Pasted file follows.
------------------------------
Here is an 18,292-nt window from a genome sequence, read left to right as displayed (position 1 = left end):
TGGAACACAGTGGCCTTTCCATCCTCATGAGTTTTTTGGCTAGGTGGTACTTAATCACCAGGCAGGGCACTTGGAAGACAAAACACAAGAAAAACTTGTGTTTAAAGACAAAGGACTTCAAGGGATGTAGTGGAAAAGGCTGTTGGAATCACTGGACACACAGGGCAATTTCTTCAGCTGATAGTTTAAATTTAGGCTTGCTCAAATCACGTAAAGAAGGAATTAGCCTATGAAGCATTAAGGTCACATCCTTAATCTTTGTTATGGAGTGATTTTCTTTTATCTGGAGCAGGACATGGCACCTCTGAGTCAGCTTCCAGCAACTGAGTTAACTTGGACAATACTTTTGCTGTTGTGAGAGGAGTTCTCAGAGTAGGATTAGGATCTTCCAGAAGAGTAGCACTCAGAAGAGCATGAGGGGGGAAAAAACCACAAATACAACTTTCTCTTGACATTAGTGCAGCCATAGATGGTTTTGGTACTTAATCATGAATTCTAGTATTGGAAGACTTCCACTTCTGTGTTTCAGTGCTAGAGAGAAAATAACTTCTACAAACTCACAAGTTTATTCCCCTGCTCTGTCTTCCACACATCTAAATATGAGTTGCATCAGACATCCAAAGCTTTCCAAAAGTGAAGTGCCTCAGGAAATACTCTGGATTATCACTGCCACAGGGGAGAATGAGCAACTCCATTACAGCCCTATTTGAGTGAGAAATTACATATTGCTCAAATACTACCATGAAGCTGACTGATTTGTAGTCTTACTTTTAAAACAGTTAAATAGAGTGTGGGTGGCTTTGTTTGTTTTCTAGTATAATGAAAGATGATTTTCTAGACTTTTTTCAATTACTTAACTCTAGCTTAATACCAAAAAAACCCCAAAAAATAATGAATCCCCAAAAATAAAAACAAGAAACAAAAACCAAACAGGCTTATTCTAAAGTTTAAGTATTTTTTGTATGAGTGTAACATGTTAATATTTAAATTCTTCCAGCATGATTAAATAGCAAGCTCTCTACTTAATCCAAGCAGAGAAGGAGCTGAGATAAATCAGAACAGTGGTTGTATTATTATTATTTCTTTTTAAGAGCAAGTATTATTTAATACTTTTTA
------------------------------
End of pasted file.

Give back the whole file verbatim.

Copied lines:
Here is an 18,292-nt window from a genome sequence, read left to right as displayed (position 1 = left end):
TGGAACACAGTGGCCTTTCCATCCTCATGAGTTTTTTGGCTAGGTGGTACTTAATCACCAGGCAGGGCACTTGGAAGACAAAACACAAGAAAAACTTGTGTTTAAAGACAAAGGACTTCAAGGGATGTAGTGGAAAAGGCTGTTGGAATCACTGGACACACAGGGCAATTTCTTCAGCTGATAGTTTAAATTTAGGCTTGCTCAAATCACGTAAAGAAGGAATTAGCCTATGAAGCATTAAGGTCACATCCTTAATCTTTGTTATGGAGTGATTTTCTTTTATCTGGAGCAGGACATGGCACCTCTGAGTCAGCTTCCAGCAACTGAGTTAACTTGGACAATACTTTTGCTGTTGTGAGAGGAGTTCTCAGAGTAGGATTAGGATCTTCCAGAAGAGTAGCACTCAGAAGAGCATGAGGGGGGAAAAAACCACAAATACAACTTTCTCTTGACATTAGTGCAGCCATAGATGGTTTTGGTACTTAATCATGAATTCTAGTATTGGAAGACTTCCACTTCTGTGTTTCAGTGCTAGAGAGAAAATAACTTCTACAAACTCACAAGTTTATTCCCCTGCTCTGTCTTCCACACATCTAAATATGAGTTGCATCAGACATCCAAAGCTTTCCAAAAGTGAAGTGCCTCAGGAAATACTCTGGATTATCACTGCCACAGGGGAGAATGAGCAACTCCATTACAGCCCTATTTGAGTGAGAAATTACATATTGCTCAAATACTACCATGAAGCTGACTGATTTGTAGTCTTACTTTTAAAACAGTTAAATAGAGTGTGGGTGGCTTTGTTTGTTTTCTAGTATAATGAAAGATGATTTTCTAGACTTTTTTCAATTACTTAACTCTAGCTTAATACCAAAAAAACCCCAAAAAATAATGAATCCCCAAAAATAAAAACAAGAAACAAAAACCAAACAGGCTTATTCTAAAGTTTAAGTATTTTTTGTATGAGTGTAACATGTTAATATTTAAATTCTTCCAGCATGATTAAATAGCAAGCTCTCTACTTAATCCAAGCAGAGAAGGAGCTGAGATAAATCAGAACAGTGGTTGTATTATTATTATTTCTTTTTAAGAGCAAGTATTATTTAATACTTTTTA